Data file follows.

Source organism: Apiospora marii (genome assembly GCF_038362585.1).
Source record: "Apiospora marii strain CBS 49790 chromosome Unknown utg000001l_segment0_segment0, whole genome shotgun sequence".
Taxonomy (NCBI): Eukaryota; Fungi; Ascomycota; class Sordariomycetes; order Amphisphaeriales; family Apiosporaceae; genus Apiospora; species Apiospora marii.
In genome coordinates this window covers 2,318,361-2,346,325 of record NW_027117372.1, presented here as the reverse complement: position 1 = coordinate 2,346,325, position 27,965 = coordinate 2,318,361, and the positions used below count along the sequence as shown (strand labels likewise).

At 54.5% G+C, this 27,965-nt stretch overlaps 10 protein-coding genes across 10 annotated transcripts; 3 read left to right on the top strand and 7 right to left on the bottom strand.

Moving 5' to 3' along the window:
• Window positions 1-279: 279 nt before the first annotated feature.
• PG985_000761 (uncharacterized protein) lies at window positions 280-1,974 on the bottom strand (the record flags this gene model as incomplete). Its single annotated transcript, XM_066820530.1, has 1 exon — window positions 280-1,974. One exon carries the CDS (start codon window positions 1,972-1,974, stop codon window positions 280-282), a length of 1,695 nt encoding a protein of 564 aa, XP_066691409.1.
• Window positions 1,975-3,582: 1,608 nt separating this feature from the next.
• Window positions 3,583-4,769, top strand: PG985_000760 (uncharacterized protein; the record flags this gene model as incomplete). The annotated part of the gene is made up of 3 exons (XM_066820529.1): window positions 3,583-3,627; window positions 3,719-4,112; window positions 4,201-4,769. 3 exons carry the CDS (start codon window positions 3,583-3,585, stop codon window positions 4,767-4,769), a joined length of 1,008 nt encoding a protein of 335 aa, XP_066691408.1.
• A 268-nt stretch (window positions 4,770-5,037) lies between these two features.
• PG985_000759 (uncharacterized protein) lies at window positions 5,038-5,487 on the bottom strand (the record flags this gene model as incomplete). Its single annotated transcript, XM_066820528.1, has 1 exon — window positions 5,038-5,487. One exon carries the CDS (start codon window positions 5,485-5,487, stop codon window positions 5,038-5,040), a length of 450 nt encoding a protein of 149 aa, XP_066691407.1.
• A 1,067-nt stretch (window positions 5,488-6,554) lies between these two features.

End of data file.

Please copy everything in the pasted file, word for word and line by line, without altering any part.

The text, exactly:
Source organism: Apiospora marii (genome assembly GCF_038362585.1).
Source record: "Apiospora marii strain CBS 49790 chromosome Unknown utg000001l_segment0_segment0, whole genome shotgun sequence".
Taxonomy (NCBI): Eukaryota; Fungi; Ascomycota; class Sordariomycetes; order Amphisphaeriales; family Apiosporaceae; genus Apiospora; species Apiospora marii.
In genome coordinates this window covers 2,318,361-2,346,325 of record NW_027117372.1, presented here as the reverse complement: position 1 = coordinate 2,346,325, position 27,965 = coordinate 2,318,361, and the positions used below count along the sequence as shown (strand labels likewise).

At 54.5% G+C, this 27,965-nt stretch overlaps 10 protein-coding genes across 10 annotated transcripts; 3 read left to right on the top strand and 7 right to left on the bottom strand.

Moving 5' to 3' along the window:
• Window positions 1-279: 279 nt before the first annotated feature.
• PG985_000761 (uncharacterized protein) lies at window positions 280-1,974 on the bottom strand (the record flags this gene model as incomplete). Its single annotated transcript, XM_066820530.1, has 1 exon — window positions 280-1,974. One exon carries the CDS (start codon window positions 1,972-1,974, stop codon window positions 280-282), a length of 1,695 nt encoding a protein of 564 aa, XP_066691409.1.
• Window positions 1,975-3,582: 1,608 nt separating this feature from the next.
• Window positions 3,583-4,769, top strand: PG985_000760 (uncharacterized protein; the record flags this gene model as incomplete). The annotated part of the gene is made up of 3 exons (XM_066820529.1): window positions 3,583-3,627; window positions 3,719-4,112; window positions 4,201-4,769. 3 exons carry the CDS (start codon window positions 3,583-3,585, stop codon window positions 4,767-4,769), a joined length of 1,008 nt encoding a protein of 335 aa, XP_066691408.1.
• A 268-nt stretch (window positions 4,770-5,037) lies between these two features.
• PG985_000759 (uncharacterized protein) lies at window positions 5,038-5,487 on the bottom strand (the record flags this gene model as incomplete). Its single annotated transcript, XM_066820528.1, has 1 exon — window positions 5,038-5,487. One exon carries the CDS (start codon window positions 5,485-5,487, stop codon window positions 5,038-5,040), a length of 450 nt encoding a protein of 149 aa, XP_066691407.1.
• A 1,067-nt stretch (window positions 5,488-6,554) lies between these two features.